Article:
This is the error whereby we identify or confuse:
We forget that these are not identical and we lose the ability to evaluate properly. When we objectify we believe:
When we objectify we respond to words with our full body, emotional, semantic reaction, rather than to ask for more details or clarification, in the knowledge that something is always left out of our evaluation.
This is defined, by Korzybski as 'awareness that in our process of abstracting we have left out characteristics.' It is the process of remembering the denial of identity and that characteristics have been left out. It involves using the structural differential to make us aware of the process.
According to Korzybski, by becoming conscious of abstracting we can begin to create our own sanity. As one part of the solution Korzybski suggested certain extensional devices, that is ways of helping us become conscious of the abstraction process.
Wrong thinking not only brings about unhappiness, but also illness. He mentions the case of people with hay fever who begin to sniffle when they see paper roses. He says that this response is due to the meaning they give to the roses and they respond with their body to this meaning. The paper rose evokes the semantic or evaluative response which changes the body. The same phenomenon is noted with asthmatics.
Indexes are used to identify the specific object. An object is indexed when it is specifically identified. If we know two or more people called John and we hear that John got promoted, then we need to find out which John in particular the speaker is talking about. A rather academic way of doing this is to give each occurrence of the same word with a different referent a different number index. So we might refer to John1 and John2 to identify which one the communicator is writing or talking about.
Indexes differentiate two similar thing-events at two different times. So my matress1 is not the same as my matress2 after it has been in the attic with the dust and the spiders and it is not the same as my matress3 which has been in a damp cellar. The mattresses have a continuous existence but they are not the same in different circumstances. If at one time we had bad relationships, and later became good friends, you1 as a person I did not like and you2 now are not the same person, although you are both very similar in some respects!
The fact that a bee stung me 10 years ago does not mean that this bee is going to sting me now. This current bee is not the same bee as the one ten years ago, and the discomfort of being stung 10 years ago is not appropriate at this moment, it is in the past. If I were angry with you ten years ago, it doesn't mean that I am angry with you now. By confusing thing-events in time we experience major inappropriate present time meanings.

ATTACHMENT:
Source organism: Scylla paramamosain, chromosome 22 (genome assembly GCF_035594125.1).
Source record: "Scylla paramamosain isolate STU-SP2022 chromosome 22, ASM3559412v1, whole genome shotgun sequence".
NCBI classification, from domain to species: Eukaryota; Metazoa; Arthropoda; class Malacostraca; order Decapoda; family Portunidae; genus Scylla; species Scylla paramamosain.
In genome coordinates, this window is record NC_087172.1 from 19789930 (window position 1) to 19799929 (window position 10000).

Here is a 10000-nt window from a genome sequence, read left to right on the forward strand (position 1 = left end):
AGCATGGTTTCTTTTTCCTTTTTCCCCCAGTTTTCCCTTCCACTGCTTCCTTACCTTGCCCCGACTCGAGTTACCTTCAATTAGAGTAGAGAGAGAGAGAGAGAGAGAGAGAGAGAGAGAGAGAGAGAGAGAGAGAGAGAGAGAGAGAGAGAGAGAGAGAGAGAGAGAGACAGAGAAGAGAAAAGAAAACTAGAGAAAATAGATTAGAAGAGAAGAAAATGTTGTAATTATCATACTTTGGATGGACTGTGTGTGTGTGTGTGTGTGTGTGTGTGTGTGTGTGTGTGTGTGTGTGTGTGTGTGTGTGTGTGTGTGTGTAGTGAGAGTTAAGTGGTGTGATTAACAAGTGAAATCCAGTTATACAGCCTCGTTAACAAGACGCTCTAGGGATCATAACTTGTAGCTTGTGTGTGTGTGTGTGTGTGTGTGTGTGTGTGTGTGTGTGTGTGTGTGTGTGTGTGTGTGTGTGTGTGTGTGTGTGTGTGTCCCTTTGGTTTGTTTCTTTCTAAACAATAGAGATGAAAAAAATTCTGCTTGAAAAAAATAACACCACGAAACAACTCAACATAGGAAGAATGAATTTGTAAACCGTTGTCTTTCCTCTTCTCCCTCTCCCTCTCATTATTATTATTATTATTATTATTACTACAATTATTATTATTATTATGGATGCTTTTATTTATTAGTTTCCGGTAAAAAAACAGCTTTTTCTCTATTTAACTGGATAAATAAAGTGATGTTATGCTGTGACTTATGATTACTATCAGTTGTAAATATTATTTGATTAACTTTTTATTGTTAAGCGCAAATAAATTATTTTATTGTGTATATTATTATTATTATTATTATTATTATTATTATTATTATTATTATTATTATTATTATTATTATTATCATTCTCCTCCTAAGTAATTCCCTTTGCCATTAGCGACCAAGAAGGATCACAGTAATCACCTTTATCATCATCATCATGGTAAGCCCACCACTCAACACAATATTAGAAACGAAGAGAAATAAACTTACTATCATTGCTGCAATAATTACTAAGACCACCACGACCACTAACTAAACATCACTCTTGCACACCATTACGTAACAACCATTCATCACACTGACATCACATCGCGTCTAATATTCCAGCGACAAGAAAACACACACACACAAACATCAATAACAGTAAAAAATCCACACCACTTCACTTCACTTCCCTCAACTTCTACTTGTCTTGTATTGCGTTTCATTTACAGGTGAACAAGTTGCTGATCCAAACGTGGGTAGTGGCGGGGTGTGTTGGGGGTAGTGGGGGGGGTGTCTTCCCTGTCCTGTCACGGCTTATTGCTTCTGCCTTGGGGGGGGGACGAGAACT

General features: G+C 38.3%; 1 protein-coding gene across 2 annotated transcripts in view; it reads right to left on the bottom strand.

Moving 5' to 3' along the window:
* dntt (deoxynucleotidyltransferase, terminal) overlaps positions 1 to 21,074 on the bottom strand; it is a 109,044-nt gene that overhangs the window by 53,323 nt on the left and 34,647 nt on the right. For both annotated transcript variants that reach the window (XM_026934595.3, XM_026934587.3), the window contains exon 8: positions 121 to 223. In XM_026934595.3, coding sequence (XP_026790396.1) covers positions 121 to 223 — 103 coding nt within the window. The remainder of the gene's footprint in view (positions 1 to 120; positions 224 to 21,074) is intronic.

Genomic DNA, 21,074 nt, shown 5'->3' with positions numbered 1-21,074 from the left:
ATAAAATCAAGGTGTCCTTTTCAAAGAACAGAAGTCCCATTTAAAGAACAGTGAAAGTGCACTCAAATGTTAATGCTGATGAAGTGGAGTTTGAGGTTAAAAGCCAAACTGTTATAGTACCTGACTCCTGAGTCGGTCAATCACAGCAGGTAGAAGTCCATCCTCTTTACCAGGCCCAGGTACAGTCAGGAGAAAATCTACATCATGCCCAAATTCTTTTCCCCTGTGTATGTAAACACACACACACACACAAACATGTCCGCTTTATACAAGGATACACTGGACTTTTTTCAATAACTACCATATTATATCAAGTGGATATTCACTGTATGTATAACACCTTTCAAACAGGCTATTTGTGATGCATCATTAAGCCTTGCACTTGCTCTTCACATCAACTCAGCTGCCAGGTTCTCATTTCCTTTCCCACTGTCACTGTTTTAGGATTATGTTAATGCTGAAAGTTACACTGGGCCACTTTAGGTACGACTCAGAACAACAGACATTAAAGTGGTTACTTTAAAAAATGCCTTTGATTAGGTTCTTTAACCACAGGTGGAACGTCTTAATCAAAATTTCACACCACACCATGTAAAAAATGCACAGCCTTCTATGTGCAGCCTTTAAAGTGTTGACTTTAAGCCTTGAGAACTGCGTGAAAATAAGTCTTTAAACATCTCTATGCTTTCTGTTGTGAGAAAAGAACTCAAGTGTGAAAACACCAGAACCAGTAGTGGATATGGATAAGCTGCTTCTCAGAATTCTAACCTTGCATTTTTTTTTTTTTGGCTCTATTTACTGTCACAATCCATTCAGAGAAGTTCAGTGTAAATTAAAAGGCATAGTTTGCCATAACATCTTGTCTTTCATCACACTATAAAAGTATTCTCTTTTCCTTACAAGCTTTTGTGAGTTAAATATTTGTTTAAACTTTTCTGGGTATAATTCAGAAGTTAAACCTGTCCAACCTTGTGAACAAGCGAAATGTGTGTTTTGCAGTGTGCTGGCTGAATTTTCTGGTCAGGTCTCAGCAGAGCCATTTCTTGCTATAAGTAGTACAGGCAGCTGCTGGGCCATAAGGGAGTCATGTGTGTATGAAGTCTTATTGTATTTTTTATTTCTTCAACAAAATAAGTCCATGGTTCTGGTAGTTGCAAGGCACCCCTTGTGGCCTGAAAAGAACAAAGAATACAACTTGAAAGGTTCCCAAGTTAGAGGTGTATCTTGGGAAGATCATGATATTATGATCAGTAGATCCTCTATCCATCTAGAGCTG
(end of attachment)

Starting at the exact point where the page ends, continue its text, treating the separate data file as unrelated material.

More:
The use of et cetera reminds us that whatever we experience is never the whole of what could be experienced or of what actually exists. The use of a mental et cetera when we experience something or recall something can remind us that there is more than we have taken in.
Are used to indicate that elementalistic terms are used and that they should be treated with caution.
Hyphens enable us to avoid elementalism by properly relating thing-events. thing-events are composed of matter and energy, and these are closely related so we might refer to matter-energy to draw this point out. Hyphens, therefore, remind us of the complexity of the world, and remind us to link together similar ideas:
Certain objects, whether they be people, thing-events, or processes are unique individuals and nothing is the same as anything else, yet some objects are similar to others, and other objects are different. Some are very similar, but never identical, and others are very different, but never totally different, because everything- is related to everything else. That is, they are both non-elemental and non-identical. By learning to recognise that everything is unique and individual, and that everything is part of the same interrelating thing-event, but not the same as this thing-event, we can learn to be more rational.
We are related to the future and to the past through time binding. But what happened in the past is not happening now. We can tend to live in the past, and we can tend to live in the future, but the only place we can really live is now, in the present.